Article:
Warren Brunner, a native of Wisconsin, is a highly respected photographer who has lived and worked in Berea, Ky. since 1954. He began his photographic career in 1944 with the Eau Claire Leader-Telegram. He studied portrait photography with a Master Photographer then attended the Winona Institute of Photography before managing then owning the studio in Berea.
In addition to his portrait studio, he has documented the people, lifestyles, and mountains of Appalachia with an intense personal involvement. He is a creative blending of portrait photographer, photojournalist and documentarian with an eye and heart for helping people through presenting social issues in a positive light. This sensitivity developed as he did photography for thirty government and non-profit agencies. Documenting the "War on Poverty" taught him to show the needs of the people while still presenting the people with dignity.
The family tradition of creativity, love of beauty, and technical skills has passed on to the three daughters. Twelve years ago Brunner Studio passed on to the younger daughter Kara Beth, where she is assisted by her older sister, Scharme (and five loyal employees). Gwen is a Visual Information Specialist with the U.S. Forest Service. Wife, Pat and four grandchildren are a vital part of Brunner's life.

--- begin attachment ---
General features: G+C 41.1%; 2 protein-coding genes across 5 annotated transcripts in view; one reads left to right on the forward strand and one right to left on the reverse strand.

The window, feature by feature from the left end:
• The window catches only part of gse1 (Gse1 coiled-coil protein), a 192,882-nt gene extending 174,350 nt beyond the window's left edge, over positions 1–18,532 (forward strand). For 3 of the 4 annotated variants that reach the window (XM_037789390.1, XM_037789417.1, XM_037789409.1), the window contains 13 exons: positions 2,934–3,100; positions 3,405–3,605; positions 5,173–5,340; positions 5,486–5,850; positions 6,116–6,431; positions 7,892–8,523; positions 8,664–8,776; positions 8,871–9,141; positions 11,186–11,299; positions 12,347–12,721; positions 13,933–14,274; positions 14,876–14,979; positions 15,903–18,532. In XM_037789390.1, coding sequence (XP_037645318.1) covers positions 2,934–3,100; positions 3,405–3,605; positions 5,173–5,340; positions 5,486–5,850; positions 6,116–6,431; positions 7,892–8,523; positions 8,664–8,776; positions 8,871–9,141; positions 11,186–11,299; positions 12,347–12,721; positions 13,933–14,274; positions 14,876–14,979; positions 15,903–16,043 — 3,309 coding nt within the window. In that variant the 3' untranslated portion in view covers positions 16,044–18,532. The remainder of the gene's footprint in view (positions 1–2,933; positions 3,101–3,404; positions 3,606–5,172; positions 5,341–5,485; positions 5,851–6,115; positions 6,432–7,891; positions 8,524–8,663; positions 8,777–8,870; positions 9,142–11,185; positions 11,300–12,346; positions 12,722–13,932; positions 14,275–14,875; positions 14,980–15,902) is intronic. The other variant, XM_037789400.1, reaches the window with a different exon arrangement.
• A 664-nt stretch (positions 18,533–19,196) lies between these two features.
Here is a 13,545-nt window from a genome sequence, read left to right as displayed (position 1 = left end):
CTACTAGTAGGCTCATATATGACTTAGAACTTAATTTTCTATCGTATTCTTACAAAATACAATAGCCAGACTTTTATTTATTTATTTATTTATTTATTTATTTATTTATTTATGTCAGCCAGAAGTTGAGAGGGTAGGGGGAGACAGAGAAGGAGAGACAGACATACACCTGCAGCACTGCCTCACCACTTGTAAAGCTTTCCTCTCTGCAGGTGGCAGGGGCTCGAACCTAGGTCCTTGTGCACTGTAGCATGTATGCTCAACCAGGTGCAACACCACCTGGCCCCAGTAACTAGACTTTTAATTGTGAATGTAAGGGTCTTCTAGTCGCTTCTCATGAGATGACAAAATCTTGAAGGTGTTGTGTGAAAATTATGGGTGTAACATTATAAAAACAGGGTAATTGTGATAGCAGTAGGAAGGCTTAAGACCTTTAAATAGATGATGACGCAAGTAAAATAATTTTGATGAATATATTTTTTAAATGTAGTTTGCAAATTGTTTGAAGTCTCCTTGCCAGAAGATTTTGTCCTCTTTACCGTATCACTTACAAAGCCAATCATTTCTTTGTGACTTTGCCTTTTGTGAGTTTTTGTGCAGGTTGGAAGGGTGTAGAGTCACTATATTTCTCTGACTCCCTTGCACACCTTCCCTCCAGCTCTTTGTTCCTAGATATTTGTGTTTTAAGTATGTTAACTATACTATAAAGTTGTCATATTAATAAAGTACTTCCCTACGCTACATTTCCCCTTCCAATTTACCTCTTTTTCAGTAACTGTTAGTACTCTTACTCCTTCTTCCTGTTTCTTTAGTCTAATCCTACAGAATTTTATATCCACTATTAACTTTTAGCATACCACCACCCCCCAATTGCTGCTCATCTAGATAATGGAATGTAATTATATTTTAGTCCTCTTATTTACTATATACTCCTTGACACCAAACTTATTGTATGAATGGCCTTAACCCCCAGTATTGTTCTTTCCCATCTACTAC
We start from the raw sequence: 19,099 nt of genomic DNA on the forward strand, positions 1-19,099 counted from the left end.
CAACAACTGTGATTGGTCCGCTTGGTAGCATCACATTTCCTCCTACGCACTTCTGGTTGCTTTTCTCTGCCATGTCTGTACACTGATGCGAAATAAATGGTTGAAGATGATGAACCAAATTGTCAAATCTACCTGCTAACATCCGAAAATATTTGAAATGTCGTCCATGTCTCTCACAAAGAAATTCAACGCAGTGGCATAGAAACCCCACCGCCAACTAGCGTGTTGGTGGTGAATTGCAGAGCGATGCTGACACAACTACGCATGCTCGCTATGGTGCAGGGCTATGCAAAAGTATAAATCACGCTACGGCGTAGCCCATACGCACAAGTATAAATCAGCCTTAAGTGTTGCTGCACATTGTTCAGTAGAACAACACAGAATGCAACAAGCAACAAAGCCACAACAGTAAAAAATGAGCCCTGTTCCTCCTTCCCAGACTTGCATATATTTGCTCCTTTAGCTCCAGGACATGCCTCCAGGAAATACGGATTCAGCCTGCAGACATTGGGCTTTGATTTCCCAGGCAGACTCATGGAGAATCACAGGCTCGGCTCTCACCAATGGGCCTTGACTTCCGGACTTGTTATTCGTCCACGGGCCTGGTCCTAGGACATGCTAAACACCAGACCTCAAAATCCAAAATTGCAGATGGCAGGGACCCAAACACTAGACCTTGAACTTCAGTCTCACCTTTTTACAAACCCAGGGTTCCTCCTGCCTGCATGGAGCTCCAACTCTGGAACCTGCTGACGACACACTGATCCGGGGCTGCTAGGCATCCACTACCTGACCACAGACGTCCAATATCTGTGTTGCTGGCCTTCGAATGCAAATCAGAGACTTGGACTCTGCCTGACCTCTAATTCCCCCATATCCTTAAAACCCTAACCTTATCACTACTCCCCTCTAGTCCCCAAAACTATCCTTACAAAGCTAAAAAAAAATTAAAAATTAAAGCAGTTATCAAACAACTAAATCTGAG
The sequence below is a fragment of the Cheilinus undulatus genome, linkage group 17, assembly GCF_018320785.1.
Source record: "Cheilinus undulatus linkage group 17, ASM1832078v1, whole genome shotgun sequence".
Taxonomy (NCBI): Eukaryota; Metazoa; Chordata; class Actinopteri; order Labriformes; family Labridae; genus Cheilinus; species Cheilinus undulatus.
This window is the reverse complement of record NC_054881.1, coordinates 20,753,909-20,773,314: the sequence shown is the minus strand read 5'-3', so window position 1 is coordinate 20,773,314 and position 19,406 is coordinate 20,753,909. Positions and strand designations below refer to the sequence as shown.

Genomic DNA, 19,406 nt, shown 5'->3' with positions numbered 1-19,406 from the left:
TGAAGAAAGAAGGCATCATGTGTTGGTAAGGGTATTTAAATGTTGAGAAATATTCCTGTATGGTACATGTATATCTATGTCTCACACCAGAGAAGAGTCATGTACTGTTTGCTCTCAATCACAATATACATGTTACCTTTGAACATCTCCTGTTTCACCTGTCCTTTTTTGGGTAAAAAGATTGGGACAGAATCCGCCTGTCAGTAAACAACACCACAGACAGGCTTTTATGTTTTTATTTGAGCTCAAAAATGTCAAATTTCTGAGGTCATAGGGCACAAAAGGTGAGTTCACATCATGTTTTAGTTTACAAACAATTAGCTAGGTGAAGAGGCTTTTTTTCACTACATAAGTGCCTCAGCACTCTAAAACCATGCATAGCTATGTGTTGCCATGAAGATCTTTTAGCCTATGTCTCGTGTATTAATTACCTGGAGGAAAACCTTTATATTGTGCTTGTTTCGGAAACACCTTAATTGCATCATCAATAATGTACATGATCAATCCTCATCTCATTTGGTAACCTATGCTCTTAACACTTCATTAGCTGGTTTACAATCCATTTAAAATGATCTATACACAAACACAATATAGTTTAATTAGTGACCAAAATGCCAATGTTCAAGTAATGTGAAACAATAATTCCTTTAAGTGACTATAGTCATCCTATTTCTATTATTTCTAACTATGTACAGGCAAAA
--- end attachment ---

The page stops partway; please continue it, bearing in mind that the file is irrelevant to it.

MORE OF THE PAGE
Warren's photographs have been in one man shows, and many national publications. His photographs have been featured in several books including Down to Earth Spirituality. and Appalachia, a Meditation, with Al Fritsch, S. J. and Appalachian Values with Loyal Jones. His photos of Appalachian people have appeared in 13 calendars published by Appalachia - Science in the Public Interest. His pictorials grace homes and offices across the nation.
Warren (and his dog, Brunno) reports in daily to the Studio to run errands, eat the lunch leftovers, lend his photo expertise and organize his thousands of photos of mountain scenery, people, traditions, crafts and folkways. His role is summed up in the plaque on his portrait at the Studio which reads "Founder and Janitor".
James Still sums up Warren's work as "Brunner has helped Appalachia see and remember itself". Another author defines him as "the Norman Rockwell of Appalachia". Warren simply sums up his pictures as a way to "give back to the mountains what the mountains have given to me."